News Release: THLA Statement on the U.S. Supreme Court’s Decision in 303 Creative LLC v. Elenis
Statement on the U.S. Supreme Court’s Decision in 303 Creative LLC v. Elenis
For immediate release July 1, 2023
SAN DIEGO – The Tom Homann LGBTQ+ Law Association (THLA) expresses deep disappointment in the Supreme Court’s decision yesterday in 303 Creative LLC v. Elenis. In a 6-3 decision, the Court held that a website designer, whose services may eventually include creating wedding websites, may deny service to same-sex couples who seek to create websites for their weddings. Notably, but unsurprisingly, no same-sex couple had asked for this service from this website designer.
Using the premise of free speech, the Court’s decision limits the rights of LGBTQ+ people under the specific facts in the case. The majority opinion held that, because the business offers services that are customized and expressive, the Free Speech Clause of the First Amendment shields it from a generally applicable law that prohibits discrimination in the sale of publicly available goods and services.
However, this profoundly misguided decision opens the door, even narrowly, to using speech to attack substantive rights. As the dissent authored by Justice Sonia Sotomayor observes, “Today, the Court, for the first time in its history, grants a business open to the public a constitutional right to refuse to serve members of a protected class. … The law in question targets conduct, not speech, for regulation, and the act of discrimination has never constituted protected expression under the First Amendment. Our Constitution contains no right to refuse service to a disfavored group.”
“We agree with Justice Sotomayor that the majority ruling is ‘profoundly wrong,’” THLA Co-President Ted Holmquist said. “While the website designer purportedly could provide services that involve creative content, she is not being asked or required to convey a message that goes against her beliefs. Constructing a webpage for a happy couple to post their pictures and write about their love story is not the same as requiring the website designer to herself write text or create imagery with which she disagrees.”
The Court’s decision also ignores Justice Kennedy’s opinion five years ago in Masterpiece Cakeshop v. Colorado Civil Rights Commission, where he noted, “Our society has come to the recognition that gay persons and gay couples cannot be treated as social outcasts or as inferior in dignity and worth. For that reason the laws and the Constitution can, and in some instances must, protect them in the exercise of their civil rights…it is a general rule that such objections [to same-sex marriage] do not allow business owners and other actors in the economy and in society to deny protected persons equal access to goods and services under a neutral and generally applicable public accommodations law.”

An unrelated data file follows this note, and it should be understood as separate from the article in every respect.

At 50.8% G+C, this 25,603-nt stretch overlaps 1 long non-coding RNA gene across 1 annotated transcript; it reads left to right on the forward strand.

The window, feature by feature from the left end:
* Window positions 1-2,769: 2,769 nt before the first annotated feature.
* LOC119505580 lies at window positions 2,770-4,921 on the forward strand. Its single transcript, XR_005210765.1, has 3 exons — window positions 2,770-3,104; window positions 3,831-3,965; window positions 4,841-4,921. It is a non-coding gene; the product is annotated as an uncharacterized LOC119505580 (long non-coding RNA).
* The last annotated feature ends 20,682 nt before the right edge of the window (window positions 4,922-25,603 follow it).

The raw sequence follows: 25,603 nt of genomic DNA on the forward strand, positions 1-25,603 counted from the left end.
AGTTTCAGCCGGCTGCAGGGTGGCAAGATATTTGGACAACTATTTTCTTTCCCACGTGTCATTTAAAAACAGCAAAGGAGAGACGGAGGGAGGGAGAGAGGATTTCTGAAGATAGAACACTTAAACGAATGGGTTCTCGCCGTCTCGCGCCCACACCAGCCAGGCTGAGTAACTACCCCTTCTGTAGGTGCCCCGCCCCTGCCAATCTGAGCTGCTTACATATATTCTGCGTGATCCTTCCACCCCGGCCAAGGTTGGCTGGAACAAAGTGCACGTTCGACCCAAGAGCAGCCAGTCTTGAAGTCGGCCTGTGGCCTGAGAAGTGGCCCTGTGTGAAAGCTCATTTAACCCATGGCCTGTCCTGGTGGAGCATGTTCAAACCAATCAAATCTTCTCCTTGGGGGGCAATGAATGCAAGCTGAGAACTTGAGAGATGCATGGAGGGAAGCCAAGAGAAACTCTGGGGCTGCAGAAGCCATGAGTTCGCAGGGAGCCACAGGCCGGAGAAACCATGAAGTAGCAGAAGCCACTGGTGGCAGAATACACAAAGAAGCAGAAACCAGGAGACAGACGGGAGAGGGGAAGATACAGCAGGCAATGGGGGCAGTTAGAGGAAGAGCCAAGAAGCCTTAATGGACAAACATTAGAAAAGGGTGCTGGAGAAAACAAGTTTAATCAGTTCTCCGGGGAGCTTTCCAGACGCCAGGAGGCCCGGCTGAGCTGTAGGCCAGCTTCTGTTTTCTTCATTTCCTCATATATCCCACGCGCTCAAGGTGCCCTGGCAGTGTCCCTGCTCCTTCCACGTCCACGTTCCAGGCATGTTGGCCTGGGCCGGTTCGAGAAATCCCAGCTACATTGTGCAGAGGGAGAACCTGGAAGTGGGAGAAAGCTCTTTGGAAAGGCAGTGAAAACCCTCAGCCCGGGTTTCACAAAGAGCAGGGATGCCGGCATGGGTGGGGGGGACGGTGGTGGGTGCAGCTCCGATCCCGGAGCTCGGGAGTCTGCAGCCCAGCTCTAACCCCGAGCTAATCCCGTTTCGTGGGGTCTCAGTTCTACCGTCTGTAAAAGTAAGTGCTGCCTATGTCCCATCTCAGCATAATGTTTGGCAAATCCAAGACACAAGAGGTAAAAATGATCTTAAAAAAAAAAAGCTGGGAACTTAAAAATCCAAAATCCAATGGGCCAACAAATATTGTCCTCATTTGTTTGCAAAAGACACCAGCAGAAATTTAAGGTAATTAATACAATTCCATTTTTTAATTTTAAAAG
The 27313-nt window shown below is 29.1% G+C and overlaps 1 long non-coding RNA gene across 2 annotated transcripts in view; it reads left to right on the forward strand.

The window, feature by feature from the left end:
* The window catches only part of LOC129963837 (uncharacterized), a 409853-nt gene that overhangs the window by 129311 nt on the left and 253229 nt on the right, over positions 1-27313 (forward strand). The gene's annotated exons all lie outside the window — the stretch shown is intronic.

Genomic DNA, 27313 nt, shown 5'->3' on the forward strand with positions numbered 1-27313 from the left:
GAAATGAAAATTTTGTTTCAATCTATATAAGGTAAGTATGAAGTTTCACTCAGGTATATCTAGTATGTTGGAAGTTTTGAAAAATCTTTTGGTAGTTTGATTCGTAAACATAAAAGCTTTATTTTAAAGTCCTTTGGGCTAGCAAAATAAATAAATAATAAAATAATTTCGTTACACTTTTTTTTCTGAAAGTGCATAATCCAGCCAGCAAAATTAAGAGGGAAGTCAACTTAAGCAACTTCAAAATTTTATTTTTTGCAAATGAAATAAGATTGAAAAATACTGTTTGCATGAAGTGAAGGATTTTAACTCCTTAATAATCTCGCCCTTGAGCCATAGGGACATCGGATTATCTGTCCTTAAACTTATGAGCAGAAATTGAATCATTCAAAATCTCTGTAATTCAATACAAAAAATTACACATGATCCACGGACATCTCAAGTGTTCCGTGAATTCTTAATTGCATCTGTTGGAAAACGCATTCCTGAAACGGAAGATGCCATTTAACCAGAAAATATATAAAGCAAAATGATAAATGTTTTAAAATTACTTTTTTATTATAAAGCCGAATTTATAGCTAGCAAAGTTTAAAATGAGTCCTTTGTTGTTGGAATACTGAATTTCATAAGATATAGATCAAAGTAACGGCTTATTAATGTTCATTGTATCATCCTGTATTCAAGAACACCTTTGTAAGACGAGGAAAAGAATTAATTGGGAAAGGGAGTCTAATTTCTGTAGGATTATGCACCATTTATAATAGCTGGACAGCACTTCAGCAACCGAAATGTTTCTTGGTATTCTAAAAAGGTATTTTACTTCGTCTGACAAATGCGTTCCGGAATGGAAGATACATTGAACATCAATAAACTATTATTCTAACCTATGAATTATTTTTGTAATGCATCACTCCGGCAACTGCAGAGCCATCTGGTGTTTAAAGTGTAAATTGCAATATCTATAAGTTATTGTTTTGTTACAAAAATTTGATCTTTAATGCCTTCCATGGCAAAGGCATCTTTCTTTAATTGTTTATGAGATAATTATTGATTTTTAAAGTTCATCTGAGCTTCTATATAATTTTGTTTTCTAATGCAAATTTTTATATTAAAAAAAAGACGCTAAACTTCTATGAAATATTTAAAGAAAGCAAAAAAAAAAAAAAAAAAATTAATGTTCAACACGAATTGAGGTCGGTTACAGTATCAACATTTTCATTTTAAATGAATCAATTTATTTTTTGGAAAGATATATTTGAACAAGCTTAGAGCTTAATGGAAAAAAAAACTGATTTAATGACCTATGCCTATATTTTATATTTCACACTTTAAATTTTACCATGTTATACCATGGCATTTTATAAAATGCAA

Sadly, the Court’s decision in 303 Creative allows a narrow license to discriminate against LGBTQ+ people. While this exception should not apply beyond the limited businesses creating expressive content, THLA strongly opposes this flawed decision. It also concerns us how this Court may apply the same rationale to other substantive rights and to other protected groups.
In addition, THLA expresses disappointment in the tone of the Court’s majority opinion, which all but mocks the dissent. In a time of historically low public confidence in the Supreme Court, this type of rhetoric only causes confidence to sink even lower.
In August 2022, THLA joined an amicus brief filed in the Supreme Court in the 303 Creative case. That brief, filed by the National Women’s Law Center on behalf of 35 organizations committed to civil rights for women and LGBTQ+ people, had argued, among other things, that the First Amendment does not exempt businesses from compliance with public accommodation laws and highlighted the harms that would be caused if the Court allowed such an exemption.
Ultimately, this case once again demonstrates that the work for full LGBTQ+ equality is far from over. THLA will continue to advocate for the expansion and protection of LGBTQ+ rights in San Diego, in California, and across the nation. One decision will not alter our resolve to stand up and speak out against bigotry toward the LGBTQ+ community, even when it is hidden under the false pretenses of free speech.
About THLA: The Tom Homann LGBTQ+ Law Association is dedicated to the advancement of lesbian, gay, bisexual, transgender, and queer issues throughout California and the nation, as well as the protection of our communities. We are the place for San Diego’s LGBTQ+ and ally legal professionals to network, build friendships, and develop their careers. THLA members are also committed to establishing and maintaining personal connections with the local law student community. Through our successful mentor program, we provide encouragement, guidance, insight, and friendship to the next generation of lawyers and legal professionals.